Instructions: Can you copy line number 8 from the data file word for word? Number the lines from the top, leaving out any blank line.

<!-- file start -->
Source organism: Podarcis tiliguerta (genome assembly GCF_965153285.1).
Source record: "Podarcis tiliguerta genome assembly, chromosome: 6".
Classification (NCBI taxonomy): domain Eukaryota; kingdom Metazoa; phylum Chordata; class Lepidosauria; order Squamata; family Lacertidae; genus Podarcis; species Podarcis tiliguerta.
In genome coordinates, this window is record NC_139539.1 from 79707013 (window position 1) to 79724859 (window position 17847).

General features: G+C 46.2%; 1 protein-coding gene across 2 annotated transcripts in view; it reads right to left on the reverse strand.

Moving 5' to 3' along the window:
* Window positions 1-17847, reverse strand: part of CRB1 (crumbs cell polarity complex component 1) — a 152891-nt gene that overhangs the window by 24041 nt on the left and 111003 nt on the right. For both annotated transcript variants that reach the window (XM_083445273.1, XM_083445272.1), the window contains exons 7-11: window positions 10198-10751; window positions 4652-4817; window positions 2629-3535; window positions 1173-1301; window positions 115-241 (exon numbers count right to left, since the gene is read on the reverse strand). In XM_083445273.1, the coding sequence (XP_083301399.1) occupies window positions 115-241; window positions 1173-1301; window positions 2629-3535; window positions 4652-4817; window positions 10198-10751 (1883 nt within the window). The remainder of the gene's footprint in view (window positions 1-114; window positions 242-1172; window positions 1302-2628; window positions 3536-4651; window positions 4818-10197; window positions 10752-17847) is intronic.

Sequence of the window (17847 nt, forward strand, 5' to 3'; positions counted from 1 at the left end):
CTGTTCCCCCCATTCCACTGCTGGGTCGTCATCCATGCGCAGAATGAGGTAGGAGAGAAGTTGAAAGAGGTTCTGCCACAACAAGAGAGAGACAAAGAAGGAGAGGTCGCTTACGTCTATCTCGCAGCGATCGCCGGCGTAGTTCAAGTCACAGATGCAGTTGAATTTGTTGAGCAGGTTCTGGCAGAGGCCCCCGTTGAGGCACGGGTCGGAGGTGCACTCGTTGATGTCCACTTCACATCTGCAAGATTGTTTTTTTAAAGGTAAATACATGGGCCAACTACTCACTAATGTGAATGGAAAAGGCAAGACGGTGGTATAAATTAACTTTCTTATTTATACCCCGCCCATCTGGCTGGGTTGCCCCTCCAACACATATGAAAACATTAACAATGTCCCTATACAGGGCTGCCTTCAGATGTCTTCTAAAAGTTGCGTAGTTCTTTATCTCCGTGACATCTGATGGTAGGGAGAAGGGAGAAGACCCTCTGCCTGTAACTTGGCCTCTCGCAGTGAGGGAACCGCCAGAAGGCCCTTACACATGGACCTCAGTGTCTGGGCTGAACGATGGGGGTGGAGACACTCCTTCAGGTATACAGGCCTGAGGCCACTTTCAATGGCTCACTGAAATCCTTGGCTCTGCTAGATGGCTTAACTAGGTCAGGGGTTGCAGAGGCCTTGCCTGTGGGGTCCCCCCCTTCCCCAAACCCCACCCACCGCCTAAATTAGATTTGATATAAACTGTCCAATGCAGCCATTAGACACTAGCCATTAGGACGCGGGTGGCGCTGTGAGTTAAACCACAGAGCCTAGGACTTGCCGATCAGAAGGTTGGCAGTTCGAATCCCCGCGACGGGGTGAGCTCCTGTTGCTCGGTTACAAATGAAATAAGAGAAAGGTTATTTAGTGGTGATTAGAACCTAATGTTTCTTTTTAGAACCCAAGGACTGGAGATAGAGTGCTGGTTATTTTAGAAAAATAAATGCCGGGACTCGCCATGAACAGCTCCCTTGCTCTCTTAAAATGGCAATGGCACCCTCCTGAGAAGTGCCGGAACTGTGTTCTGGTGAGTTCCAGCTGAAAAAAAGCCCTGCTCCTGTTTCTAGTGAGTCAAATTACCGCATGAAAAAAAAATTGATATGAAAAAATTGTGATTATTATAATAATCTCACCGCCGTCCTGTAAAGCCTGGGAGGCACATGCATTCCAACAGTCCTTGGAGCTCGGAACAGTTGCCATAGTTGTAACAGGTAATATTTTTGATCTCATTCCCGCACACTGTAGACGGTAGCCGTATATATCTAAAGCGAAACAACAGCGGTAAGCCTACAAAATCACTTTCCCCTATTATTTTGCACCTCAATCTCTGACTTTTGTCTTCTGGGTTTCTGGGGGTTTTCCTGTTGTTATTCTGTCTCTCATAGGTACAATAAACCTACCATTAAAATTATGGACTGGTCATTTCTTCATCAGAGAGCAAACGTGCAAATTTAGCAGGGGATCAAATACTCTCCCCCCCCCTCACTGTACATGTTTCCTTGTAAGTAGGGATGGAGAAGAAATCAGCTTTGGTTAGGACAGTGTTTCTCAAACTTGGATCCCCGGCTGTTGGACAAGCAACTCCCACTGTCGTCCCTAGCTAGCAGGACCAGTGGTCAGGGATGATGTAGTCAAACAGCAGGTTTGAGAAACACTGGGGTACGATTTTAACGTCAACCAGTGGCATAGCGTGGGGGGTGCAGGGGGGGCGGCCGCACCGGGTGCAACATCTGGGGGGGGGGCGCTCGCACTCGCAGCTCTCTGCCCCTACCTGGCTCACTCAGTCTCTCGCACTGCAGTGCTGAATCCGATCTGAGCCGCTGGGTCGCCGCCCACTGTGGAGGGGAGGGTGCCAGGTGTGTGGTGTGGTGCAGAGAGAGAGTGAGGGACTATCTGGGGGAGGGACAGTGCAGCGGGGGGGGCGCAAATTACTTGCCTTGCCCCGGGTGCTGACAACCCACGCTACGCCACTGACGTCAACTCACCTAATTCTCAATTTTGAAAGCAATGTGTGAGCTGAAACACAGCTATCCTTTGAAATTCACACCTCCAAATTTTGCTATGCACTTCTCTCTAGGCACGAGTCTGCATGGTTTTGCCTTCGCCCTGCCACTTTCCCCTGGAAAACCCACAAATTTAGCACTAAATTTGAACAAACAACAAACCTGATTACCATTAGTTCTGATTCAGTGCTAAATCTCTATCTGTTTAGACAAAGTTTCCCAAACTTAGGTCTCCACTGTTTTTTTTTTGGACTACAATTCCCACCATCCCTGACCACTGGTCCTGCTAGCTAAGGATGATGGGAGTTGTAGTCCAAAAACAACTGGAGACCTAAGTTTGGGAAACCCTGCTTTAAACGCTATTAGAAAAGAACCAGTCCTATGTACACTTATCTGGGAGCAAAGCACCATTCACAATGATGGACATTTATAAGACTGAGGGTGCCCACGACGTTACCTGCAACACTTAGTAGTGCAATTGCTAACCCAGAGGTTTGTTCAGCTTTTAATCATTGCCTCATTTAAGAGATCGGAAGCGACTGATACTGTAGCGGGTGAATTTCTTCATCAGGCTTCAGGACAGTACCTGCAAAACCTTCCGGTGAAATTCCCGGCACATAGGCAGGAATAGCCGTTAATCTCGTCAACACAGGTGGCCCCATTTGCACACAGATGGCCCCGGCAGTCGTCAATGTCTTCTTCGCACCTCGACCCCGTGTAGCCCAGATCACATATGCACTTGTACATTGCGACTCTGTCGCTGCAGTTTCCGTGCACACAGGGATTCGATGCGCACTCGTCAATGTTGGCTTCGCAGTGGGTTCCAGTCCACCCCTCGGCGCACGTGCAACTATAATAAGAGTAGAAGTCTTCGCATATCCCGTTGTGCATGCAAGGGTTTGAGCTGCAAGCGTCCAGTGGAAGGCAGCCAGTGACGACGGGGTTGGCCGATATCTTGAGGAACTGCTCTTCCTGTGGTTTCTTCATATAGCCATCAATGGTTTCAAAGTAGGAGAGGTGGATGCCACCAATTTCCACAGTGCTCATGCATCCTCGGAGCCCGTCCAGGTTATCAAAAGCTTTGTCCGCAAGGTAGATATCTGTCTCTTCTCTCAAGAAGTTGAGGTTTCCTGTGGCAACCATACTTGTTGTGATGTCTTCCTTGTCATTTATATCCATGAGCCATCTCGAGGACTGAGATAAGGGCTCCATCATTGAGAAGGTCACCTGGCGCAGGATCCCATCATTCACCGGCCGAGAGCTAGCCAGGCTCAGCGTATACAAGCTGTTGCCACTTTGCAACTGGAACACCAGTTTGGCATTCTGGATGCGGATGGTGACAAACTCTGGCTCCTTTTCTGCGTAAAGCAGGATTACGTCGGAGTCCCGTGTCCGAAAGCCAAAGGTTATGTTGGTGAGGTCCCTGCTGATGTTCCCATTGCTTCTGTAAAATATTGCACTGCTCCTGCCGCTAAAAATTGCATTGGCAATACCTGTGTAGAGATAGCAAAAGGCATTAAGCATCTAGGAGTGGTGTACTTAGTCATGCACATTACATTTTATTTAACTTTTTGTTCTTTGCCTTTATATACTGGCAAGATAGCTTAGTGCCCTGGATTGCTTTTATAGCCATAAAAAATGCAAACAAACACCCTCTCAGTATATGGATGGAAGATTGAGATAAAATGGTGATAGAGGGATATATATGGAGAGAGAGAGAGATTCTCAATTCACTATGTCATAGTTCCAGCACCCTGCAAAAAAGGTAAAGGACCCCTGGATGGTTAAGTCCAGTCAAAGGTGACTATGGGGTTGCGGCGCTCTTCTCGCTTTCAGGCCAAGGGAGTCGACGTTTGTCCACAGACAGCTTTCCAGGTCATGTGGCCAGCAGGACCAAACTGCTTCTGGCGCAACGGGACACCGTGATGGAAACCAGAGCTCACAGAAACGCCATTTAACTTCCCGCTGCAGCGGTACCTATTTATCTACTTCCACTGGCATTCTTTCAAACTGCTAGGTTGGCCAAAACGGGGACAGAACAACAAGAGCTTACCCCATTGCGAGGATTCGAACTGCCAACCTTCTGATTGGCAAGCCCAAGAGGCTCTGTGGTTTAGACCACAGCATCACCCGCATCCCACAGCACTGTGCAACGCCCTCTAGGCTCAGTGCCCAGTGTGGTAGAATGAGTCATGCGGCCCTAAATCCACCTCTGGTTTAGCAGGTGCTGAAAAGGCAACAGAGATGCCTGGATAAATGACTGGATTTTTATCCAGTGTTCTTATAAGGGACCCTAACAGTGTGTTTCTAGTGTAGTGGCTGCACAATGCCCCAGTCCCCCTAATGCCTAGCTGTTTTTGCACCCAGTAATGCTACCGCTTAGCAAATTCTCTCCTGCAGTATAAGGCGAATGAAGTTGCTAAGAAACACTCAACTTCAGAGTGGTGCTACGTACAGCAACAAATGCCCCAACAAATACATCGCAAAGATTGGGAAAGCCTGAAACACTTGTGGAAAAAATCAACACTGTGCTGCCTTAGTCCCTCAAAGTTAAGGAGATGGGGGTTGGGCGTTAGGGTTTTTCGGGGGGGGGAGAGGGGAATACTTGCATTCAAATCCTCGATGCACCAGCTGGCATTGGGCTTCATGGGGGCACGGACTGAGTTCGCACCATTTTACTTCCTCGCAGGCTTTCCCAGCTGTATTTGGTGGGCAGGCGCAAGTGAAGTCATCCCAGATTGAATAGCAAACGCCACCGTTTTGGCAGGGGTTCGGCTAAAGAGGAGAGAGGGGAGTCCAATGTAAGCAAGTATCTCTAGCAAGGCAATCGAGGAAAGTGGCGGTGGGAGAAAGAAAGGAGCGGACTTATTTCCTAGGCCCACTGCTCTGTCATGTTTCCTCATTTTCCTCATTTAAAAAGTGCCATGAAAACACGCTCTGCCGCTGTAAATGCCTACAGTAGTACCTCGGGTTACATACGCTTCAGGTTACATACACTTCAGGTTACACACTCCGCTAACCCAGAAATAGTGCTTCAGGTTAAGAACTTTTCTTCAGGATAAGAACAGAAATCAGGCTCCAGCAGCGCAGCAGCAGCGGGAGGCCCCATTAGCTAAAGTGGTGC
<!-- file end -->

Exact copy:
Sequence of the window (17847 nt, forward strand, 5' to 3'; positions counted from 1 at the left end):